• Mia

Five Easy Tricks For Healthier Eating And Not One Of Them Involves Kale Chips

If you don't want to read my shit and just want the tricks, scroll on down to HERE ARE THE TRICKS!



LET THE RECORD SHOW THAT I LOVE KALE BUT THIS MEME IS FUNNY.


Companies that embrace Light Low Calorie Cooking are super into carbohydrate replacements. Cauliflower rice, eggplant chips, portobello mushroom bread slices. It’s an intoxicating prospect. Replace your carbs with vegetables, eat the same foods you love, end up with a healthier diet! Boom!

Except I have questions.


What’s the real point here? Because it doesn’t feel like increased vegetable consumption to me. You could just suggest that your readers roast some brussels sprouts to go with their rice. No, these ideas always sound suspiciously like “Rice will make you Fat. This cauliflower rice will make you Not Fat,” with very little emphasis on enjoying one’s food or what a healthy diet can really look like.

Let’s look at some of the most common offenders and then we’ll talk about five better approaches to healthier eating.


A turkey club lettuce wrap

Hate that nasty tortilla full of the carbs that your brain relies upon for existence? Make your wrap using a nice, hearty piece of lettuce instead. You won’t even notice the difference in taste, texture, consistency, ease of eating, cleanliness, satiety, or literally everything about it. Sure, there’s some chance that this papery frond will shred beneath your fingertips on the first bite. And we recognize that a ragged sheet of chlorophyll may be sub-optimal for the globs of mayonnaise falling in your lap. But remember, the point is to eat one extra leaf to avoid fatness no matter what and dammit, that’s what you’re doing.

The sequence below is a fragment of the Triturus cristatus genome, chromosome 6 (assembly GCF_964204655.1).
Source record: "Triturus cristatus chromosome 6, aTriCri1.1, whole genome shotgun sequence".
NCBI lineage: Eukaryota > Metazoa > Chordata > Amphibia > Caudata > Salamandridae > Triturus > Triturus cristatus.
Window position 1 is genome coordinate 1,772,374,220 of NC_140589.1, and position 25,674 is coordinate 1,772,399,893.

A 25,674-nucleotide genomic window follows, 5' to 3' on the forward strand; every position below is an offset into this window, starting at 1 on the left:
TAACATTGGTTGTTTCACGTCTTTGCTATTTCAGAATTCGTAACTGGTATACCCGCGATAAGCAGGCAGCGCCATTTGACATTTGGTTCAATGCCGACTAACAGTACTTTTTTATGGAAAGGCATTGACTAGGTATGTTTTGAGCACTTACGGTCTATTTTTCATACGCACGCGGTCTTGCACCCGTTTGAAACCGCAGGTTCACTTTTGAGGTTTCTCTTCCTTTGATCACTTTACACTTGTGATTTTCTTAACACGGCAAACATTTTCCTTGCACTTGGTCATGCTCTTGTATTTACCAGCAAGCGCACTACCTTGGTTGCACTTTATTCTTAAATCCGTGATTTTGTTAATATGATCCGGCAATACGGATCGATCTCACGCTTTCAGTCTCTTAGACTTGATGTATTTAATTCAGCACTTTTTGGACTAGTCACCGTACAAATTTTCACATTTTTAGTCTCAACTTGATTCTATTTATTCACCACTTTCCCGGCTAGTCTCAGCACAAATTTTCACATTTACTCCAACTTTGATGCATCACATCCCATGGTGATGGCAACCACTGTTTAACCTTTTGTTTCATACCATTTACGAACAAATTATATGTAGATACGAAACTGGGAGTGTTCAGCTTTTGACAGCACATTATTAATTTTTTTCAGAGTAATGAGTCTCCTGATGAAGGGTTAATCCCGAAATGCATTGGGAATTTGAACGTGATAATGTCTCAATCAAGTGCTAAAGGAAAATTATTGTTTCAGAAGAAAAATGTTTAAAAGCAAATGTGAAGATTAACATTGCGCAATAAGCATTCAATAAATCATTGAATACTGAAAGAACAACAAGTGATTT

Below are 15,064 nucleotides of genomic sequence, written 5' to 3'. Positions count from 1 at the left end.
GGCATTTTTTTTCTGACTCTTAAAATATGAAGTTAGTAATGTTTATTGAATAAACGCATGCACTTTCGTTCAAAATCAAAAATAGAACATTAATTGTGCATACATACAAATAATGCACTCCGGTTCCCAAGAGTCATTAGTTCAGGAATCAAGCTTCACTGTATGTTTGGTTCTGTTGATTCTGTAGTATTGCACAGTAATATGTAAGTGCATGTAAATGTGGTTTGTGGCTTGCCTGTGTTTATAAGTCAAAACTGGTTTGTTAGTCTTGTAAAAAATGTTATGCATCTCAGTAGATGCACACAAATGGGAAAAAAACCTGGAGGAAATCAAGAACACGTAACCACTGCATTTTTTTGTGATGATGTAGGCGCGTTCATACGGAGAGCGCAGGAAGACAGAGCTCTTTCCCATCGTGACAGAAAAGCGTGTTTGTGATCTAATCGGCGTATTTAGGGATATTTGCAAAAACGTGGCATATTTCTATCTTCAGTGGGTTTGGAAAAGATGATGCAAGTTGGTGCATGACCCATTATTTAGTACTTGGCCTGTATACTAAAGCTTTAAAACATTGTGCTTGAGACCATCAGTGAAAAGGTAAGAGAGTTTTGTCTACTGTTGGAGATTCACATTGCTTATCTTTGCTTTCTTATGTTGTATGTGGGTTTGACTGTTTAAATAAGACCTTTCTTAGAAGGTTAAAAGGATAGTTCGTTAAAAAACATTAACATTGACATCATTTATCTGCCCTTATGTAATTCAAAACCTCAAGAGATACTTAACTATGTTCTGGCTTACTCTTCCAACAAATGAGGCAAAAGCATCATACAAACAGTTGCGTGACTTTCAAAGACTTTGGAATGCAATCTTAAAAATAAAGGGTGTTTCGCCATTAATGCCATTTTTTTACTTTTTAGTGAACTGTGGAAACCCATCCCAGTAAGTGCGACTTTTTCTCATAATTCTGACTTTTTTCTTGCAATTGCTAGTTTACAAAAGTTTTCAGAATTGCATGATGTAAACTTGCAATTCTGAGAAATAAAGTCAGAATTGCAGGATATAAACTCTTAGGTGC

Zucchini pasta with marinara sauce

Absolutely love pasta? We get it! But pasta might be bad because it might make you fat, even though carbohydrates are the macromolecule that most bodies need in the highest quantities. So try replacing your pasta with slices of a seedy, watery, shitty vegetable like zucchini. The vegetable that people grow proudly and then desperately try to give away because it absolutely sucks. Don’t forget to put tomato sauce on it! We figure that what anyone likes best about pasta is definitely not the taste, mouthfeel, or satisfaction after eating it. No, we think it’s the strip-like shape and thick tomato blanket. So you won’t even notice the change. Oh hold on though — we’re gonna call it a cute name too. Ready? Zoodles. See? It’s like how you fool your four-year-old into thinking your wine is grape juice.